BURGER: How has the project grown or changed since you started?
TILLETT WRIGHT: I don’t ever think of this project as my art, necessarily. I think of it more as a gift to the community. It’s not about me, but unfortunately, the main growth that has happened in this project has been inside of me, which of course, as the person holding the camera, has expanded my perspective on what I’m looking at. In the beginning, I didn’t understand the difference between gender and sex. Now, realizing that, even though I was an out trans kid, even though I grew up in Manhattan, I still had so much built-in transphobia, and I still had so much built-in shame. As I’ve gone through this project, it’s become really essential that it is absolutely egalitarian. Every time we’ve done this shoot, most of the time it’s happened at events or Prides … I’ve always had an assistant with me, and I would send him out into the crowd to make sure that we got 40 to 60% people of color, or gender nonconforming people, or trans people. That became really essential to this, because those people get left out. The fundamental idea behind this was that these are the people who those laws affect. I, as the arbiter of the thing, have done so much growing and changing. So my interactions with people, and my ability to be inclusive have really expanded as I learned.
BURGER: What are you most excited to see, walking around, being in that space, with all the photos up?
TILLETT WRIGHT: I’m really excited to see young people feeling safe. Maybe they couldn’t get their family to come with them, or their family doesn’t know that they’re there, or they weren’t allowed to go. Kids, where this is something shameful for them, getting to see so many people. Being the only queer kid in a small town, or being the only queer kid in a school, is an incredibly isolating experience. And suicide attempt rates are so high amongst our community, because of isolation and rejection, I think. I want to see people start to come together. I would like to see people start to show up who are not queer, who want to support, so they can bring their queer nephew or niece or sibling, or coworker. And I want those allies to really fucking show up, and show people how dope they are.
BURGER: That is so wonderful.
TILLETT WRIGHT: I’m really excited to be almost done.
BURGER: How many more do you have to do?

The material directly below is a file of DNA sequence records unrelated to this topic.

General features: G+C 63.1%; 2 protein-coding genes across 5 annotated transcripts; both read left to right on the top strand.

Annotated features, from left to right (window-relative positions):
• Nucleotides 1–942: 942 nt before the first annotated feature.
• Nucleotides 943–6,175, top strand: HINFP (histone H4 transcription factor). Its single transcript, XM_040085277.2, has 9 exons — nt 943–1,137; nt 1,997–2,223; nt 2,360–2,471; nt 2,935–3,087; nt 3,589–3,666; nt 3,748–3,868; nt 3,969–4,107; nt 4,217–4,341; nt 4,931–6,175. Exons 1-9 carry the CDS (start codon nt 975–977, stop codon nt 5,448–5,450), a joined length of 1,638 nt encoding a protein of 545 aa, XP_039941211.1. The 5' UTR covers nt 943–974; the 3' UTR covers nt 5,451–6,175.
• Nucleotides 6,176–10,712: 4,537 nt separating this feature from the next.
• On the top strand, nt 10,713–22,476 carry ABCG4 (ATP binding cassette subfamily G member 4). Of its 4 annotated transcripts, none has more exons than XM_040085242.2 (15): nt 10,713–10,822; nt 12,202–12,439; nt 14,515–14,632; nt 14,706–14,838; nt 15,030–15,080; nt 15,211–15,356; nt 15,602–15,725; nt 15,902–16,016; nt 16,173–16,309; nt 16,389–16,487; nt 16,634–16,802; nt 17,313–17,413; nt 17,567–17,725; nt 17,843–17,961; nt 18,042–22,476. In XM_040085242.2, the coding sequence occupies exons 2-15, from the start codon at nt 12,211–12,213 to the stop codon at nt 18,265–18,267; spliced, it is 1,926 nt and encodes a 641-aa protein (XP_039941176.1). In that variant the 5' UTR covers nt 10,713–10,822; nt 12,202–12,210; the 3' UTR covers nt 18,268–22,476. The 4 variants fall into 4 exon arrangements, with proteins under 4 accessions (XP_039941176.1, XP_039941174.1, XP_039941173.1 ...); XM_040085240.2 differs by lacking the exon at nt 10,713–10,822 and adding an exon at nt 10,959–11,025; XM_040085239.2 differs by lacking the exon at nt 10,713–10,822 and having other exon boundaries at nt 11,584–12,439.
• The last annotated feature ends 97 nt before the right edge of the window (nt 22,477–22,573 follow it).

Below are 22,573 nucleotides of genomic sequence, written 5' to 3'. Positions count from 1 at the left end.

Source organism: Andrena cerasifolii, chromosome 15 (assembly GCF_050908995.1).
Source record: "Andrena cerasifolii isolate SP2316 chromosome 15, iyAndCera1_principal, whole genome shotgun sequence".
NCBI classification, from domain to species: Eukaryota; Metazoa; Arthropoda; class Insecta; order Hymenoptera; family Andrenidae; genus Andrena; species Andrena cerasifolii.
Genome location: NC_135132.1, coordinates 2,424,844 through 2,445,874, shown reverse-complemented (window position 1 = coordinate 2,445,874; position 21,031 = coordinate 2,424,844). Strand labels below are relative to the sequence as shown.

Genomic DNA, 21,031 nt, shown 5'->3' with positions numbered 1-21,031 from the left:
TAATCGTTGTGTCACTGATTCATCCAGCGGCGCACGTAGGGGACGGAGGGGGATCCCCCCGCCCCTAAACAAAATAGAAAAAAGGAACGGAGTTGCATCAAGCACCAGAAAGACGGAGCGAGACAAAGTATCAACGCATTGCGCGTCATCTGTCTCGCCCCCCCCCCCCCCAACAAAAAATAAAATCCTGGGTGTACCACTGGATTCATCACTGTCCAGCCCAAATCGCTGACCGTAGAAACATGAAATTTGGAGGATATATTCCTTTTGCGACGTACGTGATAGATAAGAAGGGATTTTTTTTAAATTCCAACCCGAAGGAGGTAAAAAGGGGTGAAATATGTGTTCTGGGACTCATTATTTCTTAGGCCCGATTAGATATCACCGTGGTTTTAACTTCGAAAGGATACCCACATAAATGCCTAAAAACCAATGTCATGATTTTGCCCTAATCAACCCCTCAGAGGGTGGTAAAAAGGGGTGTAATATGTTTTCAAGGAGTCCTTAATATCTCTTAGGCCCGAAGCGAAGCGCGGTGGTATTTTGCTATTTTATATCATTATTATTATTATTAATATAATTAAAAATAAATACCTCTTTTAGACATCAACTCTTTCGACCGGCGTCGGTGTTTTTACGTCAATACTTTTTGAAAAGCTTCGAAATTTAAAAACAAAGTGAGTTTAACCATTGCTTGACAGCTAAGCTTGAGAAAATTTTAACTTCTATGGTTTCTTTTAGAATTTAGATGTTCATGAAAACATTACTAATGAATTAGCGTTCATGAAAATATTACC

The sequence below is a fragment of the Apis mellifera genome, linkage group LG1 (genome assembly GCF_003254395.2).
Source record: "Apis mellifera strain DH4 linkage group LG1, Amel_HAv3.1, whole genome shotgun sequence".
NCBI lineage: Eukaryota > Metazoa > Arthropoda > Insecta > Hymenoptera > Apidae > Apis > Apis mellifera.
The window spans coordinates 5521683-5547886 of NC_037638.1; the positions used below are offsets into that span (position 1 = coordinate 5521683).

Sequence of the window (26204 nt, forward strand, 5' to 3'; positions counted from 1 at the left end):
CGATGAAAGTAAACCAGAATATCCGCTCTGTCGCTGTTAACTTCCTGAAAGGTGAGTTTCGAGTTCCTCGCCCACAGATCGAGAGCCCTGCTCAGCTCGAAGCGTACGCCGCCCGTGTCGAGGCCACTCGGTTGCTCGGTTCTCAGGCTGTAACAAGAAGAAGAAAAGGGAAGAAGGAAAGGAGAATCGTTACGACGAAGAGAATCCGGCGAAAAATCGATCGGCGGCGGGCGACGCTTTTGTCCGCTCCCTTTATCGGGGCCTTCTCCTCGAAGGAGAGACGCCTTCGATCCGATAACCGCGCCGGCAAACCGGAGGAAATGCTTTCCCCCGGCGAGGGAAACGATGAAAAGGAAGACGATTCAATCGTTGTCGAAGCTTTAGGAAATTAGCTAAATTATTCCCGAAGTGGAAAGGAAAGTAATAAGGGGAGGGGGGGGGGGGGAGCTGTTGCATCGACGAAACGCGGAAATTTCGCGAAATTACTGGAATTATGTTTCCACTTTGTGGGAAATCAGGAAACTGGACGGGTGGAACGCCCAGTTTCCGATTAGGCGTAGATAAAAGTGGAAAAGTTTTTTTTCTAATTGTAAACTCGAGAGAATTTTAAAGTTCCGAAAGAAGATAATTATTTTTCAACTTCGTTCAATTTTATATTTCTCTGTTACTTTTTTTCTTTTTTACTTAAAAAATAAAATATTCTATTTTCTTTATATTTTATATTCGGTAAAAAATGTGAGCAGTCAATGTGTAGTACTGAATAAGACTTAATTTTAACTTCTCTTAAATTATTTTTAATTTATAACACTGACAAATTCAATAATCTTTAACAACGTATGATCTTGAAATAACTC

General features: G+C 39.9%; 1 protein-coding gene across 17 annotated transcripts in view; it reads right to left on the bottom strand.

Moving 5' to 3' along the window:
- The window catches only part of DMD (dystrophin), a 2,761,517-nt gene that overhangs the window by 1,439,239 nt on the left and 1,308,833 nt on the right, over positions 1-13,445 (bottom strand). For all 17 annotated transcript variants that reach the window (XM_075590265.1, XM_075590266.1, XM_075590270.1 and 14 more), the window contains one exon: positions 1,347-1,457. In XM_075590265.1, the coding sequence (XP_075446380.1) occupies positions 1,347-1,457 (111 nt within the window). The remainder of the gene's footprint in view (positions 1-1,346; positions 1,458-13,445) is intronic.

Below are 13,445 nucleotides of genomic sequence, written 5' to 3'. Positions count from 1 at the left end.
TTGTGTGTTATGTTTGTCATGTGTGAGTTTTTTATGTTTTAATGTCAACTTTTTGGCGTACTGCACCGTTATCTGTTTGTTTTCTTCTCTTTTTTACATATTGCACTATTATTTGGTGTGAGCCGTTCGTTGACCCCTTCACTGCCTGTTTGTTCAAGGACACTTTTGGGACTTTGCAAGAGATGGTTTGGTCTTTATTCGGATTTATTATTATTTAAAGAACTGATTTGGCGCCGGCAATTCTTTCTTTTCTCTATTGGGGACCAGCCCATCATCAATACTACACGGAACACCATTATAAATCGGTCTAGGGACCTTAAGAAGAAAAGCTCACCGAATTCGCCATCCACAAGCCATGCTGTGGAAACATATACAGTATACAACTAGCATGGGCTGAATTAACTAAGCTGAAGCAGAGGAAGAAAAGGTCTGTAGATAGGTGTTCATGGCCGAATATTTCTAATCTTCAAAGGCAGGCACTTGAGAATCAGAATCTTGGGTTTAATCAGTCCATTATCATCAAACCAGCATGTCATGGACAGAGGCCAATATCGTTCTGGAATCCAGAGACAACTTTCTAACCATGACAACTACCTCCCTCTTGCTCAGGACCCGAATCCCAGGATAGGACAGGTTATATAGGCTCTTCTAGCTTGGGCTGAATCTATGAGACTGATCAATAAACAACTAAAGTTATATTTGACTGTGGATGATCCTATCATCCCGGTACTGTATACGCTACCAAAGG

TILLETT WRIGHT: I have exactly 100 spots left.
BURGER: How can people get involved?
TILLETT WRIGHT: I’m doing an open call on Monday, for those 100 people in New York. All day, from 9:30 to 4:30, basically. All they have to do is email us, and get a time, and it’s literally the fastest photo shoot. It’s completely free, they don’t have to bring anything, they don’t have to qualify themselves. If they say that they are other than straight or cis, they are welcome. We will email back with an address. They can show up, sign a release form, have their portrait taken, be back at work in twenty minutes. My setup is so stupid simple. People are always like, “Well, wait, but where’s the studio? Where’s the glam?” And I’m like, “No, you don’t understand. I have a backdrop that folds up into a backpack, and the camera, and me.” I shot Lilly Singh in two frames, in her dressing room, and she was like, “I don’t understand what just happened.”
BURGER: So is the next step 100,000 photos? A million?
TILLETT WRIGHT: Once I have 10,000 we’re going to open it up and make it selfie evident shoots, so that you can submit your own, and the whole thing is going to live online, and be ever-expanding. We’ll have this cute little guide to how to take your own self evident portrait, with a little black backdrop and literally just natural daylight.
BURGER: That’s so exciting to hear that it will live on in the digital world.
TILLETT WRIGHT: It will live online forever, and ever, and ever.
Those interested in participating can contact The Self Evident Truths Project here.
- “Cock!”: Nicolas Cage and Marilyn Manson in Conversation
- Nathan Fielder and Louis Theroux Teach a Masterclass on the Art of Awkward
- Rick Owens and Miley Cyrus on Rock Stars, Recklessness, and Life on the Road
- Sway House Demands Your Attention, for Better or Worse
- Dylan Sprouse Returns to the Hotel Suite—This Time, in a Pink Dress